Just months before, these young men had never held a baseball. Neither speaks English, both are achingly homesick, and they're drilling each day for an upcoming MLB tryout. But the movie sidelines all this real-life drama to shove Hamm into the oldest of plots: The Businessman Who Stops Putting Business First But Is Rewarded in the End with a Great Success in Business Anyway.
Still, much of Million Dollar Arm is pretty good for a movie committed to the wrong character's story. The much stronger first half covers JB's tour of India with his Million Dollar Arm pitching contest. He sees this cricket-obsessed nation as an unexploited resource: Surely someone there has MLB-level "juice." This plays as a bustling travelogue, a splendidly shot comedy that tickles at a self-involved American's frustrations at the differences between here and there.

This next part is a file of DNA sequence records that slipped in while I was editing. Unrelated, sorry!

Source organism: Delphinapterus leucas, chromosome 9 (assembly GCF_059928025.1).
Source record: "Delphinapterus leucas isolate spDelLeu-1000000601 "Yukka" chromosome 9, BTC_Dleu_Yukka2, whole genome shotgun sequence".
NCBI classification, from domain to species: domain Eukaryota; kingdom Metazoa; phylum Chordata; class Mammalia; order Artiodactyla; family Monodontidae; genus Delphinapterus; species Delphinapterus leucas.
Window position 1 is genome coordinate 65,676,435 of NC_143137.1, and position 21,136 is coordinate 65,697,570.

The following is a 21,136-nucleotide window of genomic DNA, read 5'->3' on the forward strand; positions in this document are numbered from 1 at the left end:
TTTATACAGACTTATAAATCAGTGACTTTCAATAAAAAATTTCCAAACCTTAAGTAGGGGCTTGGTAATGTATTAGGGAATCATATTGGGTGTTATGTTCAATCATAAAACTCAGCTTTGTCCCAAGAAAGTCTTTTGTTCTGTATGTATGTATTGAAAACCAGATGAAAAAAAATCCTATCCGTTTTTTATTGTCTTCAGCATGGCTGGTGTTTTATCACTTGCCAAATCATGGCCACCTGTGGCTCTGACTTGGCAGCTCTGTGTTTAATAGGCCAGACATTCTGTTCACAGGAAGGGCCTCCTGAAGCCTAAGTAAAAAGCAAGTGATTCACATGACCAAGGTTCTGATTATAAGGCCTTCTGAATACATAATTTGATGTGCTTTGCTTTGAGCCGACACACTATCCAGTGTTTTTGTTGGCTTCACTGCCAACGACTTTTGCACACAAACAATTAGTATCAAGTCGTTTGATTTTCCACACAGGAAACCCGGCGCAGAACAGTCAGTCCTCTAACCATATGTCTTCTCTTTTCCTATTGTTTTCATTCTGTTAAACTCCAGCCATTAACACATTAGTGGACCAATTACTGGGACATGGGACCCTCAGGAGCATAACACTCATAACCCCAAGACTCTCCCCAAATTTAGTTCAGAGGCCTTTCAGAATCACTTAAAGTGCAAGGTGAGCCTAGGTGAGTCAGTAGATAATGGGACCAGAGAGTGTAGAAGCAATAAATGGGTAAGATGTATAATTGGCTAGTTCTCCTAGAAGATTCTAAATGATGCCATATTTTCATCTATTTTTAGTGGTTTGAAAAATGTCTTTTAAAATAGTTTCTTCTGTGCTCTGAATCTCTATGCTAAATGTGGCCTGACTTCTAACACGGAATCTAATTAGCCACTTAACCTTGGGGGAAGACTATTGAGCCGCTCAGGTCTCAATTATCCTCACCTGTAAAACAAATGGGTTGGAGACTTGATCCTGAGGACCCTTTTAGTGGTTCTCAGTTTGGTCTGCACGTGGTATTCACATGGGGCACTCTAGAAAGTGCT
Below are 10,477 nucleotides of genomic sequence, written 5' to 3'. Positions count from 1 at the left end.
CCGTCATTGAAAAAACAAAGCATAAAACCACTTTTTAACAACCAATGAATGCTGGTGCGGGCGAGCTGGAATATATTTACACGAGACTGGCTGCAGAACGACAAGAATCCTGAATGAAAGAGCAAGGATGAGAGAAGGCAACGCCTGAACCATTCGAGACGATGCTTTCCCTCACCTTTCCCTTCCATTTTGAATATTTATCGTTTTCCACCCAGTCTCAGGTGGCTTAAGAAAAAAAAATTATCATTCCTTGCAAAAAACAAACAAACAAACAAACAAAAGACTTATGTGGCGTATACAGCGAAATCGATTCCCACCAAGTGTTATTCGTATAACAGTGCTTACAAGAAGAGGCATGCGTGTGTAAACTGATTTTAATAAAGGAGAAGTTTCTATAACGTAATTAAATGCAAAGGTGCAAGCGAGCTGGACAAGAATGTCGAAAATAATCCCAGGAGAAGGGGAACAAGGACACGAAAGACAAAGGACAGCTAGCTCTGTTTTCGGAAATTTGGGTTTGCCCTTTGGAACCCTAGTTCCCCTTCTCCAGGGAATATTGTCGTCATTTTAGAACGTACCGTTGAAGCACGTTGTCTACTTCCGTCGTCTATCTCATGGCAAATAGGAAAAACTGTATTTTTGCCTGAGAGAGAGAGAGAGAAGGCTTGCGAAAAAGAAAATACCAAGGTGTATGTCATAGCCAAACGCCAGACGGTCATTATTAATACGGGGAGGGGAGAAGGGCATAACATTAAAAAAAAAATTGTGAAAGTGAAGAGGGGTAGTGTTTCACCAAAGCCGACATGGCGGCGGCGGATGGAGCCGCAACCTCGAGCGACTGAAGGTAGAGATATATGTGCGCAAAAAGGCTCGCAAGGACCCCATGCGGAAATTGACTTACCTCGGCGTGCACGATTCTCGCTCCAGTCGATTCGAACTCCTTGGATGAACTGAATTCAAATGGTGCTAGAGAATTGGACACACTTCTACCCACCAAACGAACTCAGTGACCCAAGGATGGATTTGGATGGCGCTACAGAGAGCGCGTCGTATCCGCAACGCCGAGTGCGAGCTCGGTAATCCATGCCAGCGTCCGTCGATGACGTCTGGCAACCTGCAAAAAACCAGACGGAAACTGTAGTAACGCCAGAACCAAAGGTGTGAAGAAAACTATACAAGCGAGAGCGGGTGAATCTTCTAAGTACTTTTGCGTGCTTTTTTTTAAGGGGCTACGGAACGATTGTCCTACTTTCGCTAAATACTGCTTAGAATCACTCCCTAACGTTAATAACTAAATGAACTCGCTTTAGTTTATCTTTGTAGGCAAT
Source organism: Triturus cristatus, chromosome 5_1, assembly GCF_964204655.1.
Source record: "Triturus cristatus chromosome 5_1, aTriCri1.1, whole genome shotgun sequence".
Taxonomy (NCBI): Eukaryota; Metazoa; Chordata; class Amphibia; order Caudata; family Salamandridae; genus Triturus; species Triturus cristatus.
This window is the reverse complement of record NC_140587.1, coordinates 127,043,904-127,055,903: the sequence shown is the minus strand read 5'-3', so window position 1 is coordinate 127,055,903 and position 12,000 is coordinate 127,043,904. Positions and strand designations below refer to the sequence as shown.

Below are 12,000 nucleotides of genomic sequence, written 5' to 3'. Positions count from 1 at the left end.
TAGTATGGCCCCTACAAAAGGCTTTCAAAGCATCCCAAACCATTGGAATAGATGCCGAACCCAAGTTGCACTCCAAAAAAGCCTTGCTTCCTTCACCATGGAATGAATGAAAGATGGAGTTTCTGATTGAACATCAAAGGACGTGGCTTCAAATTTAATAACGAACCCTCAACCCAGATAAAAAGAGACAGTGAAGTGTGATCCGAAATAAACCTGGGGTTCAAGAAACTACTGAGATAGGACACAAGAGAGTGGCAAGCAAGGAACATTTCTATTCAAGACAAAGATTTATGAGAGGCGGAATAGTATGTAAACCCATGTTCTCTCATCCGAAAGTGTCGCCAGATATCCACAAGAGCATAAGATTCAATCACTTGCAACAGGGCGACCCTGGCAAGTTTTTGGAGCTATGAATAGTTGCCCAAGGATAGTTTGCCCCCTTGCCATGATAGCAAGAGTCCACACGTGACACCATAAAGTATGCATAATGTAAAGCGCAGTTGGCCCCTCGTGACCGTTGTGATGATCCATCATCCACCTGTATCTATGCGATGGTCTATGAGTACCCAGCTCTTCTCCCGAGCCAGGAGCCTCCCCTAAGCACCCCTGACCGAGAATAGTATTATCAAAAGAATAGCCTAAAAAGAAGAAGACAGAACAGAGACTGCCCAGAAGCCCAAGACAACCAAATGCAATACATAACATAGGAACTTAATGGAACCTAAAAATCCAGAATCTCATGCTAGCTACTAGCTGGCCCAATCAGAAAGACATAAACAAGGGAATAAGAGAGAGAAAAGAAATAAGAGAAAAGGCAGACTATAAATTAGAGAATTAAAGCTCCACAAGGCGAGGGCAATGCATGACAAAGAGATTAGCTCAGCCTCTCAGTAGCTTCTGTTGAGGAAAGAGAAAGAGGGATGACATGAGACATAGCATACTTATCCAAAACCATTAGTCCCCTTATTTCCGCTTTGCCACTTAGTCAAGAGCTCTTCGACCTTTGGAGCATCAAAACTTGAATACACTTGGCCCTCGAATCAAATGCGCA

If the filmmakers had later afforded their Indian characters the screentime and agency JB enjoyed on his adventure, Million Dollar Arm might have distinguished itself. Instead, its only suspense comes from wondering how far the story will go before departing this world for the land of sports-movie magic.